American Cinematheque at the Egyptian Theatre Presents...
Making Movie History for 80 Years!

Click to Print Page 1 or Page 2 or Full Text of August/Sept. Schedule!
Series programmed by:  DOWN UNDER WONDERS: Andrew Crane & Leslie Rabb; LOST IN TRANSLATION coordinated by Dennis Bartok.

Alternative Screen Coordinated by:
Margot Gerber & Mary McIlwain. ROCKETS REDGLARE: Nubia Flores

Special Thanks to:

Down Under Wonders: LAAFTA, Rumbalara Films, Australian Consul General, Los Angeles and Showfilm /RockitCargo & RPM Intl.; ROCKETS REDGLARE: Ben Berkowitz; LOST IN TRANSLATION & CASA DE LOS BABYS: Michelle Robertson.




Tickets available 30 days in advance. Tickets are $9 general admission unless noted otherwise.
Sold out programs will be indicated here if sold out 24 hours in advance of screening date.
SCHEDULE (by series)
SCHEDULE (by date)
24-Hour Information: 323.466.FILM
Contact Us
The American Cinematheque is a non-profit 501 (C) (3) organization.
The Film Programs of the American Cinematheque are presented at the magnificently renovated, historic 1922 Grauman's Hollywood Egyptian Theatre. Located at 6712 Hollywood Boulevard.
Photo Credit: Randall Michelson. Detail of Egyptian Theatre Ceiling.

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<<< September 2003 >>>

Special Events & Limited Engagements in September

Wednesday, September 3 – 7:15 PM- 9:15 PM


We are proud to present a travelling program from the world’s largest and most renowned short-film festival and market. Now entering its twenty-sixth year, Clermont-Ferrand is comprised of comprises an international competition, representing approximately fifty countries, a national competition, some retrospectives and special screenings of short films. Over 400 films are exhibited, showing the scope and breadth of the art of the short film.

All the films that are submitted to the festival are also represented at the market – over 2,000 films. In addition, over sixty television channels, fifty distributors and more than sixty international film festivals come to meet, view, buy and program the short films the world will see in the next year and for years to come. We are happy to have one of Clermont-Ferrand’s leading programmers, Roger Gonin as a guest to discuss the festival, market and the short film world in general.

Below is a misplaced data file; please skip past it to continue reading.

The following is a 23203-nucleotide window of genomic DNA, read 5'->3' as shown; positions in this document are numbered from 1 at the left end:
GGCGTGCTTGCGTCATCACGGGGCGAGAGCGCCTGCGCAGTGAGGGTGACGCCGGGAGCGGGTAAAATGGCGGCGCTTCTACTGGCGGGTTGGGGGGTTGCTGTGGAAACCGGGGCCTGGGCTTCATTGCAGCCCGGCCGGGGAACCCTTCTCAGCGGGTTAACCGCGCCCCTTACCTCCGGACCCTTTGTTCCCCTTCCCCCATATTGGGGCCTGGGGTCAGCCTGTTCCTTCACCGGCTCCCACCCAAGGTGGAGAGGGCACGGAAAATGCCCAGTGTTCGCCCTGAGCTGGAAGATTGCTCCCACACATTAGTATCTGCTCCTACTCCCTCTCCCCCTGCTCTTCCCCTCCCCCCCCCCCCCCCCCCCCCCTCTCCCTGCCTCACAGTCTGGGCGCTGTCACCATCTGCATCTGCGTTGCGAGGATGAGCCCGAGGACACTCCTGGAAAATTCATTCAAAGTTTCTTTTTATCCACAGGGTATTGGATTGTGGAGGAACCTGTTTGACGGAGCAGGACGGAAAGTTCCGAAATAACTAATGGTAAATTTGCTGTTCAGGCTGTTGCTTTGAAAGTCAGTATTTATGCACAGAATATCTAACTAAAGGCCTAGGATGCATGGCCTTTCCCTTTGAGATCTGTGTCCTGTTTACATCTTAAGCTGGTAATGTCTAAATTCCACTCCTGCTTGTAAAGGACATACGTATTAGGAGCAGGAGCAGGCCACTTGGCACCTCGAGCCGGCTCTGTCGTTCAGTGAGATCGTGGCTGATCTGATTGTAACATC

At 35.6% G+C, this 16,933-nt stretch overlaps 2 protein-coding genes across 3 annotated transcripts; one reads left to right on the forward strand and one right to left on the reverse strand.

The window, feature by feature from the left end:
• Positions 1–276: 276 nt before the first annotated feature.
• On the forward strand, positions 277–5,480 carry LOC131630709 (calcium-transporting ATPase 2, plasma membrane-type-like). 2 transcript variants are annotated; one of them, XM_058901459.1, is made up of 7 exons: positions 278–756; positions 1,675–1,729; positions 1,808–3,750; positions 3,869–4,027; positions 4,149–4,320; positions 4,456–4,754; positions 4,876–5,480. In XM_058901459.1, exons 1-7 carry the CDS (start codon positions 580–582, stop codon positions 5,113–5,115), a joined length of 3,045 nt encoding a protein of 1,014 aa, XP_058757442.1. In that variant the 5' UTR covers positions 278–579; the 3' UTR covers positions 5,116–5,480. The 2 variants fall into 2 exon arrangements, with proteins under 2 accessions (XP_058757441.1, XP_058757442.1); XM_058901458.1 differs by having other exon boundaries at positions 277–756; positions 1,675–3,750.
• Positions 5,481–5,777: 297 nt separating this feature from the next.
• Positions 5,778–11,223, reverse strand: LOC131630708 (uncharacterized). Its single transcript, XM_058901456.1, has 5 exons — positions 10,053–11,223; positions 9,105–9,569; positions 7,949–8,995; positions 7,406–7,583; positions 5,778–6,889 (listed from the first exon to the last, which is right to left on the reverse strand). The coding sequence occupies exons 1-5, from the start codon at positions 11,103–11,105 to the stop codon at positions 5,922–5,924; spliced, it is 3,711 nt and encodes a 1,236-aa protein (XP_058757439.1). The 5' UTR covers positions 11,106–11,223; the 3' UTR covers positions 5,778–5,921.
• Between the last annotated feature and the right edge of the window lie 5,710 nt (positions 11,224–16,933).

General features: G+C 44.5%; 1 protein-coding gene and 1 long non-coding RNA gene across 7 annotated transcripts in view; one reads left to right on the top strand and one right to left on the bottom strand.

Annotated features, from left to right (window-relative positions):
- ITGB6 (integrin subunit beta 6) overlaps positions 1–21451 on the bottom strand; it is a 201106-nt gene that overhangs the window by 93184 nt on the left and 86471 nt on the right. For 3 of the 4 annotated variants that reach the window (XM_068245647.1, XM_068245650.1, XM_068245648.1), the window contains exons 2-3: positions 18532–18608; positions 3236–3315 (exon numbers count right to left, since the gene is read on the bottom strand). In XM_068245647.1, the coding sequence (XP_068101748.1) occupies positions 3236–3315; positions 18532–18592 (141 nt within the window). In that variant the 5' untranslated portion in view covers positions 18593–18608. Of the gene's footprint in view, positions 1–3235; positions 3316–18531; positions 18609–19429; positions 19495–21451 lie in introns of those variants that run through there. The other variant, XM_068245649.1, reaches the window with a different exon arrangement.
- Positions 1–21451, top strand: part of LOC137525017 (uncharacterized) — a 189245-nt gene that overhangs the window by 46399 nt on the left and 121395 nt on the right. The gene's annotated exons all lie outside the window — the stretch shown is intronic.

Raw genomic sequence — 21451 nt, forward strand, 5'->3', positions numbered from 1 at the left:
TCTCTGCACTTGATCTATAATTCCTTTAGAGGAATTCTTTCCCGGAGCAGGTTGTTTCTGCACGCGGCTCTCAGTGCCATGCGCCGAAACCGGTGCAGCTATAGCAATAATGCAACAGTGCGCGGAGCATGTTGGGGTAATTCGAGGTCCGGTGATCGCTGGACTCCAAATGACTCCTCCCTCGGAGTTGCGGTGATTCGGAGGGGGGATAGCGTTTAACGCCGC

Wednesday, September 3 – 7:15 PM.

Program 1: Best of the 2003 French National Competition Shorts. (6 shorts, 98 min. total)

"La Boite Noire" (The Black Box) Dir. Angelo Cianci (Experimental Fiction, 15 min.); A woman, despondent over her lovers absence believes the black screen can bring loved one back to life. "Pigly" Dir. Sandrine Auvertin, Philippe Tailliez (Animation, 7 min.); A pig escapes from the slaughterhouse and is chased by a fearsome robotic guard dog. "J’attendrai Le suivant" (I’ll Wait For The Next One) Dir. Philippe Orreindy (Fiction, 4 min.); A man seeks love in the subway. "Indigen" Dir. Nicolas Chevallier, Laurent Sauvage, Alexandre Theil & Julien Vanhoenacker (Animation, 6 min.); It looks like "Tom and Jerry," but takes place in Africa and there is a lot more blood. "La Chatte Andalouse" (The Andalusian Cat) Dir. Gerald Hustache-Mathieu (Fiction, 48 min.); A young nun leads a secret double-life. "La Calvitude" (The Bald Spot) Dir. Julien Weill (Fiction, 18 min.); Benoît was dumped. Watch as he slides into a paranoid, comical state. Discussion following with Clermont-Ferrand programmer Roger Gonin.


Wednesday, September 3 – 9:15 PM

Program 2: Best of International Shorts. - (6 shorts; 97 min. total)

"Lift" Dir. Marc Isaacs (documentary, 24 min.); The filmmaker interviews residents in an elevator in a London tower block and creates a humorous and moving portrait of the inhabitants. "Whizeewhig" Dir. Chihcheng Peng (Experimental, 3 min.); A playful examination of how the city works. "15" Dir. Royston Tan (Documentary/Fiction, 25 min.); Inspired by three troubled youths and their escape into numbing worldly pleasures. "Terminal Bar" Dir. Stefan Nadelman (Documentary, 22 min.); Photo-driven documentary about one of the dirtiest, roughest bars in Times Squares in the 1970’s. "Ryusei-Kacho" Dir. Hideaki Anno (Animation/Fiction, 14 min.); Ryusei-Kacho is a skilled negotiator of the notoriously crowded Japanese commuter trains. Until he meets..."De Beste Gar Forst" Dir. Hans Petter Moland (Fiction, 9 min.); Eight old timers come upon a young woman stuck in a swamp. Discussion following with Clermont-Ferrand programmer Roger Gonin.